“Y’all been to Giddings?!?

And with that, we unlocked a whole other level of storytelling. Gone were the preliminary and neighborly, come-have-a-drink-with-us, getting-to-know-you, what-brings-you-to-Springdale, Utah stories. The couple who had called us over to join their impromptu driveway party were from Texas. We knew the Texan barbecue landscape well enough to have been to Giddings. If we knew that much, well, they had a story to tell us about events that had happened near there a few years back…

The Driveway Couple’s story – a “names are changed or obscured” kind of story – started just outside a certain barbecue spot in central Texas. Across the way from the restaurant was a parking spot-sized strip of grass sometimes used by a crew of men selling honey. Visit that spot enough and you’d be likely to see them. We had, at least twice. Van. Homemade “HONEY” sign. Honey. It always looked more like a side hustle than a farm stand.

Our new Springdale friends knew this crew. That’s how they were able to tell us the following story about the hustle behind that honey:

One year, this crew found themselves short on bees and shorter on money. Get the former, make the latter. One of the crew members, we’ll call him Mike, learned of some bee hives some miles away that weren’t too closely secured by their owner. He made a simple plan: get those bees, make some money.

When the time was right, Mike set out at night. Both owner and bees would be asleep, making for an easy lift. All Mike had to do was get the hives on his pickup, drive off, and get home again before dawn.

Things started out well enough, but loading the hives took longer than Mike planned. The sky began to lighten while he was still on the road. He now had two choices. Continue and risk the dawn for the honey, or give up and make no money. Mike chose the honey.

The first rays of light brought the first bees, confused and angry, buzzing toward Mike’s cab. He had about thirty more miles, and thirty more minutes, to go. If he sped up, he’d risk the acceleration waking up even more bees than the sun was already doing.

Another ray, another bee. Soon the bees began stinging. Before Mike could make any adjustments to save himself, his entire cab was swarmed by bees.

Mike, having gotten this far, didn’t give up. He drove those bees home to his crew, parked the truck, and bolted from it as fast as he could to finally get away from the swarm. Once the bees calmed down, the honey money was theirs for the making.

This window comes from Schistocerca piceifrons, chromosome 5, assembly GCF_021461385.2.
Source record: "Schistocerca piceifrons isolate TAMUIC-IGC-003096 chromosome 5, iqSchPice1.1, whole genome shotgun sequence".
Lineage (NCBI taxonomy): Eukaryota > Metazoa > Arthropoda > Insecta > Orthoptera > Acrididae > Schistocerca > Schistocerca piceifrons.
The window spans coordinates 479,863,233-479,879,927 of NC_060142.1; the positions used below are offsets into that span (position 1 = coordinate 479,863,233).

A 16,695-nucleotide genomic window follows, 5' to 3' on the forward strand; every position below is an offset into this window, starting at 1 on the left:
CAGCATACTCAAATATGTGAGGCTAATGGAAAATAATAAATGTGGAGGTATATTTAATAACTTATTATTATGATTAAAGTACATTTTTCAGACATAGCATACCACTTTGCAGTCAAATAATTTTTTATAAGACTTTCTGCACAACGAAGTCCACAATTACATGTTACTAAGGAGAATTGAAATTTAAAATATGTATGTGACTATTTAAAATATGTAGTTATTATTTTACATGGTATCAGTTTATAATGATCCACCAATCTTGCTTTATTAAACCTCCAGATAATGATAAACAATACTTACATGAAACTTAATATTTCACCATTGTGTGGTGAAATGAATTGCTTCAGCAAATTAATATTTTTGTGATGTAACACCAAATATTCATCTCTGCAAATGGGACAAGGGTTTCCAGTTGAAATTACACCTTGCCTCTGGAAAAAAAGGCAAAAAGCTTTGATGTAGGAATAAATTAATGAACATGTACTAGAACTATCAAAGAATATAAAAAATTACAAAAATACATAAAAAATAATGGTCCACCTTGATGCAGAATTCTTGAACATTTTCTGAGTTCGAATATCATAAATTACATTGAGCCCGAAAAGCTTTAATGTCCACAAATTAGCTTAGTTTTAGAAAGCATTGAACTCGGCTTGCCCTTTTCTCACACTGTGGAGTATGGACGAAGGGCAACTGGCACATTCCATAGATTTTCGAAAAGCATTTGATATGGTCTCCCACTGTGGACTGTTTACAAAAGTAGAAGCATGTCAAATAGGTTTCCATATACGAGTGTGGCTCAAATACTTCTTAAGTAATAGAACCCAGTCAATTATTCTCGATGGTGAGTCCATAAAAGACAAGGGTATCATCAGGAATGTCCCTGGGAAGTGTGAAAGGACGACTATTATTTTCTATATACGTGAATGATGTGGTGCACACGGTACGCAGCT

We were floored. The “Honey Van” had been the one loose thread from our initial round of Texas Barbecue trips that we had never chased down. Now it had chased us down. All we had to do was wait five years and drive 1,200 miles west to hear the story.

That never should have happened. Springdale was an in-trip addition to our Four Corners trip, made only days before when a friend offered up her house. Our drive there from Page, Arizona took much longer than we had expected, largely due to the pitch dark highway full of hairpin turns we had taken through Zion National Park. Heck, we only found the Driveway Party after walking through the quiet rows of stores and quieter rows of condos that surrounded our friend’s house. For all we knew, our hosts were the only other people awake in Springdale that night.

Was all this chance lining up perfectly, like a constellation in the sky? Or was this proof that all creation is linked, and that if enough stories are told under starlight over a long enough time, that they will link up to provide a greater understanding of the world?

Fate or Chaos, the eternal question. In this case, I choose fate. Why? Try this on for size:

UT-9 W, the road we took through Zion, just like all other Utahn highways, is marked with a beehive. The beehive is a state symbol in Utah as it represents the result of the labor of industrious bees who made something – the hive – from nothing, just as the Mormons worked to turn the Great Salt Lake into a booming city.

A beehive highway led us to that Driveway Party at just the right point in the night to find our hosts in a storytelling mood. And while you can question their morals, the Honey Hustlers were their own kind of industrious in their quest for honey bees. Of course this was the place to hear this story. After all, had we been in any other state, it just wouldn’t have had quite the same sting.

–Essay and photos by Dan Meade
Publication date: 1/17/2019
As told to us on: 8/17/2017